Q. Your column is very helpful.

Will Manchurian apricot pollinate a Moongold apricot? Is Manchurian apricot sort of like a wild plum? I mean real common.

Will a wild plum pollinate Underwood plum? I had Pipestone plum and fruit from it and did not have a pollinator. I suppose it lived 15 years. Some wild plum around.

Can you tell me anything about summer cypress or standing cypress? A friend gave seed and in her yard it looks easy to grow but I have trouble starting it. I have found it listed in a 1962 House and Garden bulletin from the Department of Ag—only identified, but I was glad for that identification.

Do you need to thin daffodils? If so, how often? Mine have lots of shoots for which I am happy, but I sure want to keep them doing well. Thanks. (Pierre, S.D.)

A. Thank you for the nice comments about the column. 

The answers are "yes" to your first two questions.

The summer cypress is Kochia scoparia, and also has the common name of burning bush because of its blazing fall color. Seeds need to be soaked for 24 hours, then germinated at 70 F. It is one of the toughest, most heat-tolerant annuals on earth. Makes a nice temporary hedge.

Yes, daffodils can be thinned every three to five years.


Q. I enjoy your column very much.

Could you please help me with this problem? I have a Superior and a Waneta plum tree. This year some of the plums had what looked like a brown weevil forming in the pit and   working its way to the outside. How do I deal with this so it doesn't happen next year?

Thank you. (Tioga, N.D.)

A. The only thing I can think of is the plum curculio. It damages the fruit from egg laying punctures, larval feeding within the fruits and the fall feeding of adult beetles.  

Controls are directed toward sanitation and mechanical measures.

Clean up all fallen fruit this fall, spray with dormant oil early next spring before leaf-out. Then spray the trees with Malathion when the leaves are half open. Discourage any weed  growth around the tree and prune to open the crown to allow predatory birds access to any beetles.


Q. Wild plums have come up under our 50-year-old evergreens. The plants are about 10 inches high and many. What can we spray with? Thanks. (Hillsboro, N.D.) 

A. Those wild plums are most likely suckers arising from the roots of nearby trees. I suggest carefully spraying with Roundup for control. I am afraid that this will be an ongoing chore for you.


Q.Can you tell me why my apricot, peach and apricot-plum cross trees died? They leaf out in the middle of summer and the leaves start to dry up and the trees die. The trees were three to five years old. (Dante, S.D.)

A.There were no visible symptoms on the samples you sent. I suspect girdling by rabbits or voles over the winter, or a crown or root rot. Do you have a gardening or houseplant question? Write to Hortiscope, Box 5051, NDSU Extension Service, Fargo, ND 58105.


Q. I enjoy your column and hope you can help. The enclosed fruit is from a tree that came up voluntarily in my flower garden. What is it? The tree started as a very straight stem with sharp prongs. It has white blossoms in the spring. It is about three or four years old. The fruit comes on, then turns brown and withers. It is a conversation piece to all who stop by. Some clusters have six fruit. I have repeatedly trimmed it.  Thank you. (Turton, S.D.)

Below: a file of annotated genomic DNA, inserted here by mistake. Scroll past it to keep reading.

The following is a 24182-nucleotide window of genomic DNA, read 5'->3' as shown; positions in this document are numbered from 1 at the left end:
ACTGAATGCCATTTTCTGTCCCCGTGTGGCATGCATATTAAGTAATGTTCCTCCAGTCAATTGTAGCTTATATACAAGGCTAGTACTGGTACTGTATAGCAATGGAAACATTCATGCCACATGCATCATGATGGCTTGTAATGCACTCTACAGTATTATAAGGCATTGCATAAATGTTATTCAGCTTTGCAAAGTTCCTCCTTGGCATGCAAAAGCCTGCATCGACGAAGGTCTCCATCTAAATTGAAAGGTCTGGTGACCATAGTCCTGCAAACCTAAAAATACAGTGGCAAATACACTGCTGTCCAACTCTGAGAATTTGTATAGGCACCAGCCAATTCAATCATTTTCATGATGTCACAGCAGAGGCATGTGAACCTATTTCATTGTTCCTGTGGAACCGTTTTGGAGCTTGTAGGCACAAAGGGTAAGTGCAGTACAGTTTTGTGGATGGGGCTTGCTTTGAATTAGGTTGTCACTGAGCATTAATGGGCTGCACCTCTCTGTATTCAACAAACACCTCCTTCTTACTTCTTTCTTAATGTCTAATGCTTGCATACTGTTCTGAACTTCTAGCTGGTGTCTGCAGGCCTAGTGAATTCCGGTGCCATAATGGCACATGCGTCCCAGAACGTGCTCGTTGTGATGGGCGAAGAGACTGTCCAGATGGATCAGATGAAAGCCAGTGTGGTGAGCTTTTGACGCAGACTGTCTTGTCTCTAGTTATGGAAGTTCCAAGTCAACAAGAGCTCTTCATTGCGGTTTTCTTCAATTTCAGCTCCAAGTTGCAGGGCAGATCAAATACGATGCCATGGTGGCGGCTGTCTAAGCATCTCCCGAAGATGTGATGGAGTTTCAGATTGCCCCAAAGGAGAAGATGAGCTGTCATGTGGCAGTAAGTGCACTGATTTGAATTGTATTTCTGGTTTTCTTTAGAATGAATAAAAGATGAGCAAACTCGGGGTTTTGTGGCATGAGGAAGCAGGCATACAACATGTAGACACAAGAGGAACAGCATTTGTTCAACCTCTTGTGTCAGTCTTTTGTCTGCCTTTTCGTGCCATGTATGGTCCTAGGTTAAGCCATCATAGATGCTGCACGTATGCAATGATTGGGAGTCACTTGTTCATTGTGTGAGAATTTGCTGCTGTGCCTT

A. You sent me the mummified fruit from a wild plum tree that is infected with the disease known as "Plum Pockets," Taphrina pruni. This is a disease that is easily controlled by a single fungicide spray--either in the autumn after leaffall or early spring before bud break. The most commonly used fungicides are Bordeaux mixture, followed by Ferbam.


Q: Perhaps you can help me then. I have a plum tree problem where many of the leaves, particularly the new ones, are curled and wrinkled up (though still green). There are also similar leaves that are brown and dry, apparently the same problem in its latter stages. Any Ideas? (Sunland, Calif., e-mail)

A: From your description of the leaf damage, it sounds like a fungal disease known as plum pockets (Tapheina pruni). You didn't say anything about the fruit being swollen, which is a more obvious symptom, so I suspect that my diagnosis could be incorrect. You may want to try some control applications of approved fungicides like Bordeaux mixture or Ferbam. They both are broad-spectrum fungicides that should take care of the problem.


Q: I would like to know why our apricot tree drops the apricots and our plum trees drop the plums? We are also noticing that our apple tree does the same. (Bismarck, N.D.)

A: So-called June fruit drop is a normal phenomena. The tree is simply shedding the excess, smaller fruit so that more energy can be put into developing the remaining fruit to maturity. Nothing to worry about or do.


Q: When we moved into a 30-year-old house in 1998, we were very pleasantly surprised to see the sickly tree in the backyard bear beautiful, delicious Italian plums. Last summer the tree did not bear fruit (probably due to a killing frost) but this year is another bountiful one. An entire half of the plum tree broke off earlier this year, possibly due to rot. The other half is bearing fruit on schedule but the weight of the plums is so great that the fruit-laden branches have bent to the ground. Some branches have cracked but seem to have enough moisture and sap to still nourish the fruit. Clearly, this poor little tree has been badly hurt. We are utterly ignorant city folk who can't keep houseplants alive. Can this plum tree be saved? What should we do? (E-mail reference, Longmont, Colo.)

A: The plum tree can be saved -- for a short time, likely. First thing I suggest is to brace the branches that are under load stress with either clothes poles or cotton clothes line. Next spring, I suggest contacting a local nursery or greenhouse and see if they would be willing to root some cuttings for you, to replace this tree when it finally caves in. Then prune the tree while still dormant to help support the weight load better. Generally, when fruit trees bear heavier than normal it is a sign of impending death, or a struggle against it. As you harvest this summer, selectively save some of the seed and plant them in an appropriate location before the soil freezes. With luck, you may get something coming up next spring.